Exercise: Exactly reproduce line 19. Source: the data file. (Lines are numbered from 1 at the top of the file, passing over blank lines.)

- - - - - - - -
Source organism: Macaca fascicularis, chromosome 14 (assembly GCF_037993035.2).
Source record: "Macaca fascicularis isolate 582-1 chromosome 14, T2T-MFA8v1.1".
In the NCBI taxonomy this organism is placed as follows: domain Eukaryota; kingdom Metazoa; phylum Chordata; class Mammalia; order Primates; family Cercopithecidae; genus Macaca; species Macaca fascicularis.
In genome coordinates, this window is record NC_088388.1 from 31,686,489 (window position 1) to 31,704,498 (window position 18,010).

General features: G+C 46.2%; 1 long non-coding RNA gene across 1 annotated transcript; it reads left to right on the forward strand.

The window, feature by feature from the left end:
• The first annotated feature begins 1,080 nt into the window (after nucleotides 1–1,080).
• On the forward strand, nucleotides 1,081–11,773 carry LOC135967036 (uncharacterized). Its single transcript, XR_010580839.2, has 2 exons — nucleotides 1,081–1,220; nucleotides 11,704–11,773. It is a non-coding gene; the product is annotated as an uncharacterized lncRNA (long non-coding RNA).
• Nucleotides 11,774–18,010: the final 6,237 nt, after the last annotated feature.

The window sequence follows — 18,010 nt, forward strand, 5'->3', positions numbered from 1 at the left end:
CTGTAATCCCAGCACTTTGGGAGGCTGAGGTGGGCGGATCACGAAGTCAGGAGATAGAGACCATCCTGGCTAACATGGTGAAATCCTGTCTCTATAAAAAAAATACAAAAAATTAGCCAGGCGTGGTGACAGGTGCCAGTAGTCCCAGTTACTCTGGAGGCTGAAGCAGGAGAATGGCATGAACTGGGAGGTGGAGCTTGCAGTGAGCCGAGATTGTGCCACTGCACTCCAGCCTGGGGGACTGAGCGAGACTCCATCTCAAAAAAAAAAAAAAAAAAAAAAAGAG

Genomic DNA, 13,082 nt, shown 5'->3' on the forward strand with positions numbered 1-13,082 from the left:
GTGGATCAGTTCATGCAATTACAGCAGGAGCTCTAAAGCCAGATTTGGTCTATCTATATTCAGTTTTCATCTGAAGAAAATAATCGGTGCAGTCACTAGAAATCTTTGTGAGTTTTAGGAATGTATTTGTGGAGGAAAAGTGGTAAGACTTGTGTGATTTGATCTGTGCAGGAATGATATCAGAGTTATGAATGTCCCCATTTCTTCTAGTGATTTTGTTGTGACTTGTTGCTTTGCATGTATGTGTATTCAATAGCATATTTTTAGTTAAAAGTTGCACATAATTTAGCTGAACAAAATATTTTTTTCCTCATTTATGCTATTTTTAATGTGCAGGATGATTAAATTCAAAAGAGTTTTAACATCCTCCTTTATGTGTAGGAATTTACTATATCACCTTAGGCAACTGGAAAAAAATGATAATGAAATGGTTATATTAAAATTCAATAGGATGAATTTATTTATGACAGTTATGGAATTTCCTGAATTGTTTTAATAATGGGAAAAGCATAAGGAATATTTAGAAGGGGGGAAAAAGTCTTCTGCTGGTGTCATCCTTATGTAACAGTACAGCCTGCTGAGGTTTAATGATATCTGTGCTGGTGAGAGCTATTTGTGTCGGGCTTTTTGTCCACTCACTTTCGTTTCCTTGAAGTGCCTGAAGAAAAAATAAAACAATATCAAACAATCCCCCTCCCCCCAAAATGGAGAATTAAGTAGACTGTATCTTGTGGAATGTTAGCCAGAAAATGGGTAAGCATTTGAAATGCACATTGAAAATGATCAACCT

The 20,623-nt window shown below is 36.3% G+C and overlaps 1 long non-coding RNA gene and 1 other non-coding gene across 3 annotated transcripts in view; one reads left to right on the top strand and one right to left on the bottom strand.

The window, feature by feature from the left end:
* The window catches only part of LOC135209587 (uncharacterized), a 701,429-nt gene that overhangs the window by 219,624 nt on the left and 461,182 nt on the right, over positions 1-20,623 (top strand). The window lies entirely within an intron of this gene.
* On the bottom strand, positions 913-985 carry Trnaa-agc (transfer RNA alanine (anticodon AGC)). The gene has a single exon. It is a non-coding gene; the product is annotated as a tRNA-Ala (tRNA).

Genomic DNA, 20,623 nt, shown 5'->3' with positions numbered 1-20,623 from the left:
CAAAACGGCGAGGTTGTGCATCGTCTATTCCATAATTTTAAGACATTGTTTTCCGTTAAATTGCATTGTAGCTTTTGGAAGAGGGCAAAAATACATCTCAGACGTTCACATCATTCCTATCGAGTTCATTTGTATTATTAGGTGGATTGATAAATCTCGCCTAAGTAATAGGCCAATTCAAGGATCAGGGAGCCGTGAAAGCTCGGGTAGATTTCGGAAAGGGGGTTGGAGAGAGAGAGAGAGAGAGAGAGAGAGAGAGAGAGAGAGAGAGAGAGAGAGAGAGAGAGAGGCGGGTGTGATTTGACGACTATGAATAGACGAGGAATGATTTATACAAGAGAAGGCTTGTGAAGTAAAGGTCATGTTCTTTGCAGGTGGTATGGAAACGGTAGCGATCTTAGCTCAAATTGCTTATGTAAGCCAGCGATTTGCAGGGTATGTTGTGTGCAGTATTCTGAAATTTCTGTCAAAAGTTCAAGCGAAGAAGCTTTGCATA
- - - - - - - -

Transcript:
CAAAACGGCGAGGTTGTGCATCGTCTATTCCATAATTTTAAGACATTGTTTTCCGTTAAATTGCATTGTAGCTTTTGGAAGAGGGCAAAAATACATCTCAGACGTTCACATCATTCCTATCGAGTTCATTTGTATTATTAGGTGGATTGATAAATCTCGCCTAAGTAATAGGCCAATTCAAGGATCAGGGAGCCGTGAAAGCTCGGGTAGATTTCGGAAAGGGGGTTGGAGAGAGAGAGAGAGAGAGAGAGAGAGAGAGAGAGAGAGAGAGAGAGAGAGAGAGAGAGAGGCGGGTGTGATTTGACGACTATGAATAGACGAGGAATGATTTATACAAGAGAAGGCTTGTGAAGTAAAGGTCATGTTCTTTGCAGGTGGTATGGAAACGGTAGCGATCTTAGCTCAAATTGCTTATGTAAGCCAGCGATTTGCAGGGTATGTTGTGTGCAGTATTCTGAAATTTCTGTCAAAAGTTCAAGCGAAGAAGCTTTGCATA